WEAVER Vale MP Mike Amesbury has said the Government must bring in his affordable school uniforms law next year.
The MP said he will maintain pressure on Government to ensure his new law, which is aimed at slashing the cost of school uniforms across England, is in place ready for the next academic year.
But he says it is ‘unfortunate’ his private member’s bill has not bene implemented in time for children returning to school this autumn after gaining Royal Assent in May.
Mr Amesbury added that guidance to be issued to schools shortly.
The idea is for schools to keep logos on clothing items to a minimum and to end ‘never-ending monopolies’ where one firm has the contract to supply uniform to a school seemingly in perpetuity.
“This will ensure affordability is centre stage,” the Weaver Vale MP told BBC News.
“There’s been statutory guidance around since 2013 but guidance is guidance and far too many schools, whether that’s principals and headteachers or governors, have ignored it.
“Some schools have been great though.”
The new law must take effect in time for the 2022/23 academic year, he insisted.
Mr Amesbury explained: “It must be in place next year.
“I’d be incredibly disappointed to say the least but, very importantly, so would hundreds of thousands of children, parents, families and campaigners if it doesn’t happen on time.”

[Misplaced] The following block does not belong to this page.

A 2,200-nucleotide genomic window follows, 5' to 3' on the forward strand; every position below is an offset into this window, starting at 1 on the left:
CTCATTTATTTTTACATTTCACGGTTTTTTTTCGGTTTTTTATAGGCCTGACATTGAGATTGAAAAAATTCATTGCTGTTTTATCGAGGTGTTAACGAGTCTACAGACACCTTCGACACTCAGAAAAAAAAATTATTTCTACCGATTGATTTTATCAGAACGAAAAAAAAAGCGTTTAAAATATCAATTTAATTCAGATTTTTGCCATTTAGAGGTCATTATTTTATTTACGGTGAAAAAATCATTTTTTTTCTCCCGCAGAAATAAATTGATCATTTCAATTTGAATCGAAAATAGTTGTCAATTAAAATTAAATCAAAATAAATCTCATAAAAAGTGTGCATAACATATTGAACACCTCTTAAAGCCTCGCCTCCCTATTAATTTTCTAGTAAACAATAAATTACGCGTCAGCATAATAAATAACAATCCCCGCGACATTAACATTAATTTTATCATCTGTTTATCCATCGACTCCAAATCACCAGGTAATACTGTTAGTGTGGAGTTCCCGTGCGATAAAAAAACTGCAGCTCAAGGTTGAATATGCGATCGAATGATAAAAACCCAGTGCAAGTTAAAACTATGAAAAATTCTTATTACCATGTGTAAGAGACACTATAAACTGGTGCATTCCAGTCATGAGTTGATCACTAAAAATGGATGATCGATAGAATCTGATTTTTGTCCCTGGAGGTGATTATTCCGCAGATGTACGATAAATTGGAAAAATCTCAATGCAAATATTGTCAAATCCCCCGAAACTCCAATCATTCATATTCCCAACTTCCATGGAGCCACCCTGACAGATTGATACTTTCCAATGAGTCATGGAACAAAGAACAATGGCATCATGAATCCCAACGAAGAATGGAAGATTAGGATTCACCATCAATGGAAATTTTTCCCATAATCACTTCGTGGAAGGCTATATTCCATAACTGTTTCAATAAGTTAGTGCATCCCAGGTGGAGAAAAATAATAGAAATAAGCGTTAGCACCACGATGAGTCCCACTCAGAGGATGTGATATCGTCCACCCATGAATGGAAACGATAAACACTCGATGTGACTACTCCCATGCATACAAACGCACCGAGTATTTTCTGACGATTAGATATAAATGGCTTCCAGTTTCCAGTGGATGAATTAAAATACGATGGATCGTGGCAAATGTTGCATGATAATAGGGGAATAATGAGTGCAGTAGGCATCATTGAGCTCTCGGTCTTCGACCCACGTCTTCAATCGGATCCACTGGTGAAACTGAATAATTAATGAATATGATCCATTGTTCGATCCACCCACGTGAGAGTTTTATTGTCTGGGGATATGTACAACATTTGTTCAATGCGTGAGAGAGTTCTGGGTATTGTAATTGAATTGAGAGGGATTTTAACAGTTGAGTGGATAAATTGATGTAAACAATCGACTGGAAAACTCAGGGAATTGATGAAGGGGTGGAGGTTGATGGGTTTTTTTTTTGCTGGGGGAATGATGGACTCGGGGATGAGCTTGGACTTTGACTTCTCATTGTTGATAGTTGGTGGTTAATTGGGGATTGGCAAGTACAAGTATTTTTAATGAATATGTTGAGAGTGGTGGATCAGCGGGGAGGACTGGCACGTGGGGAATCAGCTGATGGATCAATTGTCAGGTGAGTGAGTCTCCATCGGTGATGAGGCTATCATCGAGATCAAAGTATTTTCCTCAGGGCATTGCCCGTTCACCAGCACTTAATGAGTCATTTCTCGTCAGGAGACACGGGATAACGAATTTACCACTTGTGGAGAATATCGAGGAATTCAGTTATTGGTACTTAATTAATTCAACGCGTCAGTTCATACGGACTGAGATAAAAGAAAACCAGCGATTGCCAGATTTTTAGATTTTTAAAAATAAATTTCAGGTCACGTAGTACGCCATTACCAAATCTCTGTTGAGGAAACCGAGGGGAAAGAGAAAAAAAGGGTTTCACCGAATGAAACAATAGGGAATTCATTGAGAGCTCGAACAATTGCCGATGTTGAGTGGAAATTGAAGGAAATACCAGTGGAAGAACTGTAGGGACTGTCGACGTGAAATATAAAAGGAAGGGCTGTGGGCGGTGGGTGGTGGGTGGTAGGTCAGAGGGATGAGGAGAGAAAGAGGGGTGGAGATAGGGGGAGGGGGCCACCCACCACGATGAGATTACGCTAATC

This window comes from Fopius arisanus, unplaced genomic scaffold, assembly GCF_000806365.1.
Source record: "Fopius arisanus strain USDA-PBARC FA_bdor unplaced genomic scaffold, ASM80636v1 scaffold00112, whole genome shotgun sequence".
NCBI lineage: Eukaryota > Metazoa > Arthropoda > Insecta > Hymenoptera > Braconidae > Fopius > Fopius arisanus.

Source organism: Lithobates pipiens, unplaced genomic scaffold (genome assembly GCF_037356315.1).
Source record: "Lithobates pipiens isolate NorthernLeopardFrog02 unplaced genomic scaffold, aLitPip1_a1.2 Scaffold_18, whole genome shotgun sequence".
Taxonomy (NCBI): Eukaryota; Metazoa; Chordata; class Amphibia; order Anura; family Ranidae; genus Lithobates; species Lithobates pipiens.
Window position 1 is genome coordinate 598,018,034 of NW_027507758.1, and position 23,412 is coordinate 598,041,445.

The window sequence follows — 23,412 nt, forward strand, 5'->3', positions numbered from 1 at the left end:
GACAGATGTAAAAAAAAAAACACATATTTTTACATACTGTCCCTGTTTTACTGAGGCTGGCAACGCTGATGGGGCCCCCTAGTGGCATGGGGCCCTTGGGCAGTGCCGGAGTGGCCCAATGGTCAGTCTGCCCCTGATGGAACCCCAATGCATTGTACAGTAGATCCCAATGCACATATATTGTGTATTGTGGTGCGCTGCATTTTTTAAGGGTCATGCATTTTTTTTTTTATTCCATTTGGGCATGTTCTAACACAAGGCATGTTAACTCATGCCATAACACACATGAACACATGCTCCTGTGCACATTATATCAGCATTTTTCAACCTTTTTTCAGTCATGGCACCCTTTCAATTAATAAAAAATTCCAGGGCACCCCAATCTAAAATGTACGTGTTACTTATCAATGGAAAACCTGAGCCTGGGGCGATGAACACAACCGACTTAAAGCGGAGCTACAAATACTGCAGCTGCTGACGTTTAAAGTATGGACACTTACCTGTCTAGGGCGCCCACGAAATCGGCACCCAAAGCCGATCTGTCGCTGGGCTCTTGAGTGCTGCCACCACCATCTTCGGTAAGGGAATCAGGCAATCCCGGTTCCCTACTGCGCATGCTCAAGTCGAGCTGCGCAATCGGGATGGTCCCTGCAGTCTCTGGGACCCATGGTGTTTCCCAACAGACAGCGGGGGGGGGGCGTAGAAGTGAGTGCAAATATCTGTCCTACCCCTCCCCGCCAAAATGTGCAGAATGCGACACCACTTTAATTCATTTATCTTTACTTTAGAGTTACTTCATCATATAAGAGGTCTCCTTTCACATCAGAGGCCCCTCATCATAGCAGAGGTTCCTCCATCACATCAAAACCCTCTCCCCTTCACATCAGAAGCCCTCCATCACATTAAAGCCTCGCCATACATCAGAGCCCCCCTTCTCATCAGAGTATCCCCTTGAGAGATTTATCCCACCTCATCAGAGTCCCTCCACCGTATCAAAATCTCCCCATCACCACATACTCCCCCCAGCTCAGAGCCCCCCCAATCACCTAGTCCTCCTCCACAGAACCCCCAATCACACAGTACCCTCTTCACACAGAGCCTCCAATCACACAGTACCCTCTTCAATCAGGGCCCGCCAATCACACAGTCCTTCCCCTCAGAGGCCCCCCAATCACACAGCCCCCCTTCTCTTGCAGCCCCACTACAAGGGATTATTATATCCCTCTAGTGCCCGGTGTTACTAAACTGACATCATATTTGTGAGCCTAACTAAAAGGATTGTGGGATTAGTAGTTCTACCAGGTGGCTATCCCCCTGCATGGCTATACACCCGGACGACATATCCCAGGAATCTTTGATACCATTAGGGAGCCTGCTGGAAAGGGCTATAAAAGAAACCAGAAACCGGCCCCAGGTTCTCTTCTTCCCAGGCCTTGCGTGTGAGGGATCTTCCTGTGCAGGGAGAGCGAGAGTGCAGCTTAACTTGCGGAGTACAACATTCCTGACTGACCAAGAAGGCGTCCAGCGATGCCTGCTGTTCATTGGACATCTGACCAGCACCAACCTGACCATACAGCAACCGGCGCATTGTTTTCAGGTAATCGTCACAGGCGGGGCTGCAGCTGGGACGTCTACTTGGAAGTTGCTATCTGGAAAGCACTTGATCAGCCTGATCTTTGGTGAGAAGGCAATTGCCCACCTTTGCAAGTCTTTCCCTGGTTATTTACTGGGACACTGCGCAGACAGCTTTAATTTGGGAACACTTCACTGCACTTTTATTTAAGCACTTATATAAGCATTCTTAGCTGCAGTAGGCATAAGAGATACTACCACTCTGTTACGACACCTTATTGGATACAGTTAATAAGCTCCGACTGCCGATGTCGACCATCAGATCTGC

The new law also gives parents the right to challenge their school if it fails to put the new law into practice.
The Labour MP said: “Of course, they’ll have a complaints process, whether that’s to governors, headteachers and principals, right up to the Secretary of State, and that’s a fundamental difference from the word go.
“It will also introduce competition so no longer will there be that single supplier arrangement by a nod and a wink forever and a day. Procurement will be introduced.”
He said schools would also be expected to set up swap shops to improve parents’ access to second-hand uniforms, while addressing the sustainability agenda.
Many volunteers are already providing that service across the country – and that includes Emma Ball, who set up the Uniform Exchange Winsford, covering schools in both Winsford and Northwich.